We've Moved

Ecology of Absence now resides at www.preservationresearch.com. Please change your links and feeds.

Sunday, September 30, 2007

Which Twelve?

St. Louis has sent an application for the National Trust for Historic Preservation's 2008 List of America's Dozen Distinctive Destinations. Read more at MayorSlay.com.


Anonymous said...

Here's the 2007 list:

Charlottsville, VA
Chatham, MA
Chestertown, MD
Durango, CO
Ellensburg, WA
Hillsborough, NC
Little Rock, AR
Mineral Point, WI
Morgantown, WV
Providence, RI
West Hollywood, CA
Woodstock, IL
New Orleans, LA


Chris said...

There's something really irritating about Mayor Slay's office publishing a press release bragging about the historic architecture "footsteps" away from the Convetion Center. At the beginning of Slay's reign, weren't there MORE historic structures downtown than there are now?

Anonymous said...

Whatever the answer is to Chris' question, there are doubtless more historic buildings REHABBED in St. Louis now than at the start of Mayor Slay's administration. How do you count progress?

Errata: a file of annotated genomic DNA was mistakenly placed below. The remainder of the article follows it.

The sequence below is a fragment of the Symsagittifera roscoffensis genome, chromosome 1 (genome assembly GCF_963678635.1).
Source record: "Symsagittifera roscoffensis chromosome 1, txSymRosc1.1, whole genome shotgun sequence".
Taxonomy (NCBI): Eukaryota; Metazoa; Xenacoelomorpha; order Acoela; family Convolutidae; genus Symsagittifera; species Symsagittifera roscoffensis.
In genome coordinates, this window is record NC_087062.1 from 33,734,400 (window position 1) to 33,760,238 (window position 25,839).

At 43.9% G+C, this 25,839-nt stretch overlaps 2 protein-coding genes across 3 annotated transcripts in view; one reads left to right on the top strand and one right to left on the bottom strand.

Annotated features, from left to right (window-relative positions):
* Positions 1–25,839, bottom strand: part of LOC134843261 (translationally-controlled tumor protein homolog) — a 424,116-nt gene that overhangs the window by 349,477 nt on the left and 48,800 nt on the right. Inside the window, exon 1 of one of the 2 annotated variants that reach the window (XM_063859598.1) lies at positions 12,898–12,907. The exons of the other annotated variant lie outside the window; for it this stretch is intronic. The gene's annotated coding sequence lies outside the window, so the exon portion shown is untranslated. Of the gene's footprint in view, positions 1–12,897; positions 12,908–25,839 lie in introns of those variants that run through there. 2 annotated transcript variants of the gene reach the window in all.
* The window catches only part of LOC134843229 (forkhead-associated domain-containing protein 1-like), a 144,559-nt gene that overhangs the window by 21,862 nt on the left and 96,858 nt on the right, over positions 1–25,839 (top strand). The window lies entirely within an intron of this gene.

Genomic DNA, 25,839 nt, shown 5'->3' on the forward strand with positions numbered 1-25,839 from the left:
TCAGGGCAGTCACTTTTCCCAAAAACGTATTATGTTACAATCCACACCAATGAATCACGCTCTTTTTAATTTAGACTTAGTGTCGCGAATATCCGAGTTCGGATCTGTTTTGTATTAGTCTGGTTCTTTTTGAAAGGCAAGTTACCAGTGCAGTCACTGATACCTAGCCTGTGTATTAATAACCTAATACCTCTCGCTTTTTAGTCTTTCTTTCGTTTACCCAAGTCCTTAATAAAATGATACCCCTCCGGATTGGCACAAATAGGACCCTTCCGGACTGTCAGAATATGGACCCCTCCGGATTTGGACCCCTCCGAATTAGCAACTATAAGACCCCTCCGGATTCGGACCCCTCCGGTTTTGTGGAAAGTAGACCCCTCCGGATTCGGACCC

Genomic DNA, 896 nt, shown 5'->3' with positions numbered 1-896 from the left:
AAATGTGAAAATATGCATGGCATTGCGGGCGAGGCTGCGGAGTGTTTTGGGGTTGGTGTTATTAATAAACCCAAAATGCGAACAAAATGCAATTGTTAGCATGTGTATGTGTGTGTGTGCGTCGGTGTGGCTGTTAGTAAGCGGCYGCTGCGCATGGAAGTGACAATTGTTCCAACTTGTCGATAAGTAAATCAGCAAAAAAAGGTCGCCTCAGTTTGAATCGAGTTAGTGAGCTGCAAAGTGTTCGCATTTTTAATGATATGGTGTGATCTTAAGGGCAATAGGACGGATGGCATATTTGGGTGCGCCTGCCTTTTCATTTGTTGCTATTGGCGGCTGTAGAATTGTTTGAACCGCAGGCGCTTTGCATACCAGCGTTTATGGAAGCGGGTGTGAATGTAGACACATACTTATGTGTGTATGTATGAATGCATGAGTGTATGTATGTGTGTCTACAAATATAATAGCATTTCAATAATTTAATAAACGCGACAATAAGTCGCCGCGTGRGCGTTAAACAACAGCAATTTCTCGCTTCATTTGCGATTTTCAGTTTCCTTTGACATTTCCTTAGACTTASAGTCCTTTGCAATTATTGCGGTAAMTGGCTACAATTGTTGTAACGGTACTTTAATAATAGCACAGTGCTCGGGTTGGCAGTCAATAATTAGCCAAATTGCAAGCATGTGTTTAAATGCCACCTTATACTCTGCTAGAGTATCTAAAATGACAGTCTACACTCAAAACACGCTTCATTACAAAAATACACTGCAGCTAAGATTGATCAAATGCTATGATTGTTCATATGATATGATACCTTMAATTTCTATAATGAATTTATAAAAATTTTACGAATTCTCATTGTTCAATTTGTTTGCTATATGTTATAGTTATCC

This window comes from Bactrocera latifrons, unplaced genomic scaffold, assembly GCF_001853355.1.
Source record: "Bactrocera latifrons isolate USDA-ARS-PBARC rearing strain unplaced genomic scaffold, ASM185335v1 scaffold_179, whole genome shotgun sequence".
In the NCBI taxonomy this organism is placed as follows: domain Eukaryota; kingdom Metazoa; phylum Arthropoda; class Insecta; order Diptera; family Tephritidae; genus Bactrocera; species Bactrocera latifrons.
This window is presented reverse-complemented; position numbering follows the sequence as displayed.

Chris said...

I guess I would measure progress by how many buildings were directly rehabbed or demolished because of Mayor Slay.

I'll be honest, it's really hard to tell how much of the rejuvenation of downtown is a result or merely a coincidence of the mayoralty of Slay.

I do know that Washington Ave (and many other parts of the city) was showing the first sparks of its rejuvenation long before Slay was mayor.

I'm concerned about the high-handed demolition of the Century Building, which had Slay's fingerprints all over it and any other numerous buildings demolished for a Walgreens or Lowe's throughout the city.

Most redevelopment in St. Louis is the result of the initiative of private business and individuals. I find it disingenuous when mayors take credit for things they can't prove they did.